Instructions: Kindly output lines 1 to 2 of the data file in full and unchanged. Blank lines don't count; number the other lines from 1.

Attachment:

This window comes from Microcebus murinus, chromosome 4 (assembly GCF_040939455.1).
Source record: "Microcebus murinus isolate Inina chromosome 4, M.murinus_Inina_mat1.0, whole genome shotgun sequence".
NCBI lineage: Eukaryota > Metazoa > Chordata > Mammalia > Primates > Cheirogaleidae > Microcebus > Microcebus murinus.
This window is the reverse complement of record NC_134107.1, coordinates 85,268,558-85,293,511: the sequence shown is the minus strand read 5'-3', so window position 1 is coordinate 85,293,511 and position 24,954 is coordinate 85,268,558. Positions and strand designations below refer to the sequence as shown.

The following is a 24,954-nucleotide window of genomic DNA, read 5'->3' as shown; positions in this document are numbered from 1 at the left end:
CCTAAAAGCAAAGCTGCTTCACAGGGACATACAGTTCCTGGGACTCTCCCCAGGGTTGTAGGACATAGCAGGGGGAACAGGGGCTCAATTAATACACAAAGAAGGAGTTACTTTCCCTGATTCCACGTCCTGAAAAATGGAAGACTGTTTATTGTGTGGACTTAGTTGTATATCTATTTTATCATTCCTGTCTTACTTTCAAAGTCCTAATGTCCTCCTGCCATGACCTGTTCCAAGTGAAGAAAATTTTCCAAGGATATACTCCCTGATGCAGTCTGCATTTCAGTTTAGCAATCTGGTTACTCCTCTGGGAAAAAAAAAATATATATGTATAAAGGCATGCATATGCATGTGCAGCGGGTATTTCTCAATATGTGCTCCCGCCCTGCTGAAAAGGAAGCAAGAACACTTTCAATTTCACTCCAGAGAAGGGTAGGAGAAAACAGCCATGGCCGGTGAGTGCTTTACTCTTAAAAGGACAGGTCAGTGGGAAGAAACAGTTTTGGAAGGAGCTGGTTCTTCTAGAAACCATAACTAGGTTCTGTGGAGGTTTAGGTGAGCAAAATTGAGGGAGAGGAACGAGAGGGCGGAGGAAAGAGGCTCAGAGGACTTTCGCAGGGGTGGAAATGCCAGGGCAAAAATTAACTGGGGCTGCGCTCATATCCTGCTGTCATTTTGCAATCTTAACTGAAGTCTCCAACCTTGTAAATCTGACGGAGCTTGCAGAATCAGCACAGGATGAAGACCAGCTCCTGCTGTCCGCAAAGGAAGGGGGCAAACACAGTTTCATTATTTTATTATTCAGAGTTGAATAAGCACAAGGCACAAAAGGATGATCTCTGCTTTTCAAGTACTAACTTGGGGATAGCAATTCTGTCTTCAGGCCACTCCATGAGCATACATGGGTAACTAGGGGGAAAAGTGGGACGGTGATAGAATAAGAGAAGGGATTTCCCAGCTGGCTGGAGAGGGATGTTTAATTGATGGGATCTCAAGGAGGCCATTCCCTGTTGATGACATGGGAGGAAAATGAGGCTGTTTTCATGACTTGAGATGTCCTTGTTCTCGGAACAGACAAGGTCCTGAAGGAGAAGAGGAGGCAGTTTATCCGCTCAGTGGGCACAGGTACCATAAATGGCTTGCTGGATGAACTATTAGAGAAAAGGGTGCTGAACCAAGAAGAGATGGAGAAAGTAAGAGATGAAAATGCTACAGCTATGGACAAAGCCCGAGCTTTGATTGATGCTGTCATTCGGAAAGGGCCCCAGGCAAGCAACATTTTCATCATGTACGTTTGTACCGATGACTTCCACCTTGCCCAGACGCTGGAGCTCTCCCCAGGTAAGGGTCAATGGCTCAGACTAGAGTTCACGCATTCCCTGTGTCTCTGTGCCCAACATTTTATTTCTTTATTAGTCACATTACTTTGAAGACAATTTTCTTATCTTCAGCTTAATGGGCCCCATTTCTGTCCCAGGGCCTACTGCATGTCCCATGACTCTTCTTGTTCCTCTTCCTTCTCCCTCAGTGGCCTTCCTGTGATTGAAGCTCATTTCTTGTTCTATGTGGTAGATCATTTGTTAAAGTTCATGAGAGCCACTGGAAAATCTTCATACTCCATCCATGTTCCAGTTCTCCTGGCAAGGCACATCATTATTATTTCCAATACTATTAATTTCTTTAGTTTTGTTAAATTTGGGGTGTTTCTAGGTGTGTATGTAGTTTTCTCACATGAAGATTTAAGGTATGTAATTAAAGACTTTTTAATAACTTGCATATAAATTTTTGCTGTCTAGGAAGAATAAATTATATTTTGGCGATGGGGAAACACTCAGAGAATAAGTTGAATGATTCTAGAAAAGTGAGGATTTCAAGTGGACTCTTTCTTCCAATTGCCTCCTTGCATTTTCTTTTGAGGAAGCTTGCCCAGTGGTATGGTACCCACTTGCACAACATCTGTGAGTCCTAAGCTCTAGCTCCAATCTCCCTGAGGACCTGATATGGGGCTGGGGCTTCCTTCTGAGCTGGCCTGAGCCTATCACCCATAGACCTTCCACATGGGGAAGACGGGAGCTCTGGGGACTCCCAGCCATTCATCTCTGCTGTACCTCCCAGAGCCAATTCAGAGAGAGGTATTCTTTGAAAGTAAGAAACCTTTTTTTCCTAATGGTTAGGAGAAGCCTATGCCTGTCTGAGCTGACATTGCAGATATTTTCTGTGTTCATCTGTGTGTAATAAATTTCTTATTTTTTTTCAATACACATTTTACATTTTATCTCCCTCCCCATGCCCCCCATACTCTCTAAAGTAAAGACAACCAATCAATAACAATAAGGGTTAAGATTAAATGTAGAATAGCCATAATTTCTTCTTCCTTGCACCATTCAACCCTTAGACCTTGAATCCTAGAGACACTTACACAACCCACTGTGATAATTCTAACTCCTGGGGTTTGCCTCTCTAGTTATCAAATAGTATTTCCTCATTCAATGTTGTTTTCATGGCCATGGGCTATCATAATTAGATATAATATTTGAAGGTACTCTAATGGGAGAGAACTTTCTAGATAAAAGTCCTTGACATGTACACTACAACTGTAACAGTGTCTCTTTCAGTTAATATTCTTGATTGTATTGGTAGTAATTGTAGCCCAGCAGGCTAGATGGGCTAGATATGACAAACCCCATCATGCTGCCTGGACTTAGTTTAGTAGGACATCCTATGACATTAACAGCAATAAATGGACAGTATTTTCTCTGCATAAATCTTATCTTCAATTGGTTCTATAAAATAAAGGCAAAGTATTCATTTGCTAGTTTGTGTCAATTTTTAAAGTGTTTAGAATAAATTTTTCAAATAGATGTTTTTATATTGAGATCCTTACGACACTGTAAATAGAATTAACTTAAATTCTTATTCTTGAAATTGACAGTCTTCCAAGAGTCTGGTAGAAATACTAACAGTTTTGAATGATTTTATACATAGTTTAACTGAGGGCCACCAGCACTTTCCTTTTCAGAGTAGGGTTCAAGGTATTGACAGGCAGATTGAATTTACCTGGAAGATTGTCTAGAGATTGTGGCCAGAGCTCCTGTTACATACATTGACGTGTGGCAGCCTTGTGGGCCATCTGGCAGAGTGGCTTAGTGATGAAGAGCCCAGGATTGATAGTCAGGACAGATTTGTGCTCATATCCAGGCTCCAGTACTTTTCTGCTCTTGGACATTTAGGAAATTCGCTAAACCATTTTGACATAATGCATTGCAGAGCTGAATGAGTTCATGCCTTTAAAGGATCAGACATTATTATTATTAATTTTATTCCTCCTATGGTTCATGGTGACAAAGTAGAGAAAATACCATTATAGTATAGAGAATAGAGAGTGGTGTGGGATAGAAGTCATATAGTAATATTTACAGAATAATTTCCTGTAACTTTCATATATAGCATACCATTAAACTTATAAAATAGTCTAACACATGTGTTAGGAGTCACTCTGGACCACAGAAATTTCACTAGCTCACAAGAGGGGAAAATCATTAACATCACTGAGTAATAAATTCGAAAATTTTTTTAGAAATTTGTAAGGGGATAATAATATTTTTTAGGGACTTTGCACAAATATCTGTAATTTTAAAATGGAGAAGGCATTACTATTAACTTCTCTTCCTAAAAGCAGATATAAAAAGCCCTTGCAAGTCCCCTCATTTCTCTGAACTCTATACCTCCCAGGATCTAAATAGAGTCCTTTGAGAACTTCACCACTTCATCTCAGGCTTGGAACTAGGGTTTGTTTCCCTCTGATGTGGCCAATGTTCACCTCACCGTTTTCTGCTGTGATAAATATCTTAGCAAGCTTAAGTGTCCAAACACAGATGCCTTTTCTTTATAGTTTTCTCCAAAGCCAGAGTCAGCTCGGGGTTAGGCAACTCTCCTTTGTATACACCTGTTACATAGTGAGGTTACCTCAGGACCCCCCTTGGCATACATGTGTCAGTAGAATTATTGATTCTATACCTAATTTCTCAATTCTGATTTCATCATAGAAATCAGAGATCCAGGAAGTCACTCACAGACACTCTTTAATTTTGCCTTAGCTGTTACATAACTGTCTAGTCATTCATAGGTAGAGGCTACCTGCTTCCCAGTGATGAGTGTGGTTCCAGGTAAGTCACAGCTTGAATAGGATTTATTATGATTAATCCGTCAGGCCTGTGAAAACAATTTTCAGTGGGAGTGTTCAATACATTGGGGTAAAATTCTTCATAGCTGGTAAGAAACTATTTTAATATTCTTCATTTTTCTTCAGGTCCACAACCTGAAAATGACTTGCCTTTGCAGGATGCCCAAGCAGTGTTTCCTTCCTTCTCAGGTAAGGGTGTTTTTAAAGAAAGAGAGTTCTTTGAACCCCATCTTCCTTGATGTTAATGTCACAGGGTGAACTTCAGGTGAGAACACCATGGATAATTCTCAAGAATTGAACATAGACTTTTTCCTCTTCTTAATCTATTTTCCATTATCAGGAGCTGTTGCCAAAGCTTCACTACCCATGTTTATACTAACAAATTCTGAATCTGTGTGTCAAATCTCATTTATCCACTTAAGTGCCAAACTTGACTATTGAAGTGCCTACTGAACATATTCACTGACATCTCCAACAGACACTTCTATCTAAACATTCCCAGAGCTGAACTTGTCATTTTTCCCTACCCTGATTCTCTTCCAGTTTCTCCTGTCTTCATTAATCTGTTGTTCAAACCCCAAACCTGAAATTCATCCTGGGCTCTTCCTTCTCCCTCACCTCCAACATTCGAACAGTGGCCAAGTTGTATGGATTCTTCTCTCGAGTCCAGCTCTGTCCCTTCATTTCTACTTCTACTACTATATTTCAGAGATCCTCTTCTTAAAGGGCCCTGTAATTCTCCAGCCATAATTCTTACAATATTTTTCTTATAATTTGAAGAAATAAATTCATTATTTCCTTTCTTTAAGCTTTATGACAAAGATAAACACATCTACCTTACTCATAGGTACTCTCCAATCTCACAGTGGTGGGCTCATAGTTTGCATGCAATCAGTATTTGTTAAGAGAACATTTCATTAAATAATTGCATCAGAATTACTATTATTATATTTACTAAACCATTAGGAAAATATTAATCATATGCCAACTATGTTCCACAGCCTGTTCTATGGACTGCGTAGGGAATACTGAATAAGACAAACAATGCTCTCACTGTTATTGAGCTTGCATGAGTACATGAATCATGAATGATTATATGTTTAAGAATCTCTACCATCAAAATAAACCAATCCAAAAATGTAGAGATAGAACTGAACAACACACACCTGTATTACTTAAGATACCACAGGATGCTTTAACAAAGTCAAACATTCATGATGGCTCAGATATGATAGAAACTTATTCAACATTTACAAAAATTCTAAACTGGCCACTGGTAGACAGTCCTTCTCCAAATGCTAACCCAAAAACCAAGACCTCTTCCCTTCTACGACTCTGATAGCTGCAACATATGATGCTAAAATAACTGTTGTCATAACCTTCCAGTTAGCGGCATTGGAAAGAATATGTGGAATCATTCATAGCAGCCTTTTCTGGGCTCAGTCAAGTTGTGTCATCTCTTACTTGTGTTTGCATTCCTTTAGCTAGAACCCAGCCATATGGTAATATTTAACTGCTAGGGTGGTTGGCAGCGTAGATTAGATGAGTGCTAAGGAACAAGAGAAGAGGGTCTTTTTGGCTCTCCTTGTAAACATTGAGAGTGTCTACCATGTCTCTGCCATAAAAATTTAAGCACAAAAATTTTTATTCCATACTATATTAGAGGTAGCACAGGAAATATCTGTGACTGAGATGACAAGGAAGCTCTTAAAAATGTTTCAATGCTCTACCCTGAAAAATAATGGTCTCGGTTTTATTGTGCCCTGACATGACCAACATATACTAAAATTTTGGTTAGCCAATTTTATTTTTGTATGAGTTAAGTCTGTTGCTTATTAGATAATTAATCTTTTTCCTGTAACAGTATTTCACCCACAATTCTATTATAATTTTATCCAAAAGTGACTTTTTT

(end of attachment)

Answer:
This window comes from Microcebus murinus, chromosome 4 (assembly GCF_040939455.1).
Source record: "Microcebus murinus isolate Inina chromosome 4, M.murinus_Inina_mat1.0, whole genome shotgun sequence".